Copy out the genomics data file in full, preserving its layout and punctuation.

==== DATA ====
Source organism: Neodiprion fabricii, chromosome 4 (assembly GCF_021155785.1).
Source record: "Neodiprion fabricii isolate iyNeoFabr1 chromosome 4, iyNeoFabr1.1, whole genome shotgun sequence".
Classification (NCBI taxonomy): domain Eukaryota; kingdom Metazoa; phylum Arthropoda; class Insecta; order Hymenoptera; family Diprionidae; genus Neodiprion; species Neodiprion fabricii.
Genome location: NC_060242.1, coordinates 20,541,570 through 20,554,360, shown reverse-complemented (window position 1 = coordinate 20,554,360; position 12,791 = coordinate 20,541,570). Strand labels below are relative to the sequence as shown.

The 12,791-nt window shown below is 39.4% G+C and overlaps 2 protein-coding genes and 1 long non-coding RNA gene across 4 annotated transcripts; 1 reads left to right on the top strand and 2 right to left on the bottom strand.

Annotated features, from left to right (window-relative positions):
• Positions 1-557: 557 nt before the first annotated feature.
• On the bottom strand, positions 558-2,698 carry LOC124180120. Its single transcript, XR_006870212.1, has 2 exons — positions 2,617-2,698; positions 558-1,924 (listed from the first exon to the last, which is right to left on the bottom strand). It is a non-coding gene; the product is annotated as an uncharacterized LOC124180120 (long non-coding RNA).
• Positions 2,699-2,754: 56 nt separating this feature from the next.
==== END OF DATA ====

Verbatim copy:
Source organism: Neodiprion fabricii, chromosome 4 (assembly GCF_021155785.1).
Source record: "Neodiprion fabricii isolate iyNeoFabr1 chromosome 4, iyNeoFabr1.1, whole genome shotgun sequence".
Classification (NCBI taxonomy): domain Eukaryota; kingdom Metazoa; phylum Arthropoda; class Insecta; order Hymenoptera; family Diprionidae; genus Neodiprion; species Neodiprion fabricii.
Genome location: NC_060242.1, coordinates 20,541,570 through 20,554,360, shown reverse-complemented (window position 1 = coordinate 20,554,360; position 12,791 = coordinate 20,541,570). Strand labels below are relative to the sequence as shown.

The 12,791-nt window shown below is 39.4% G+C and overlaps 2 protein-coding genes and 1 long non-coding RNA gene across 4 annotated transcripts; 1 reads left to right on the top strand and 2 right to left on the bottom strand.

Annotated features, from left to right (window-relative positions):
• Positions 1-557: 557 nt before the first annotated feature.
• On the bottom strand, positions 558-2,698 carry LOC124180120. Its single transcript, XR_006870212.1, has 2 exons — positions 2,617-2,698; positions 558-1,924 (listed from the first exon to the last, which is right to left on the bottom strand). It is a non-coding gene; the product is annotated as an uncharacterized LOC124180120 (long non-coding RNA).
• Positions 2,699-2,754: 56 nt separating this feature from the next.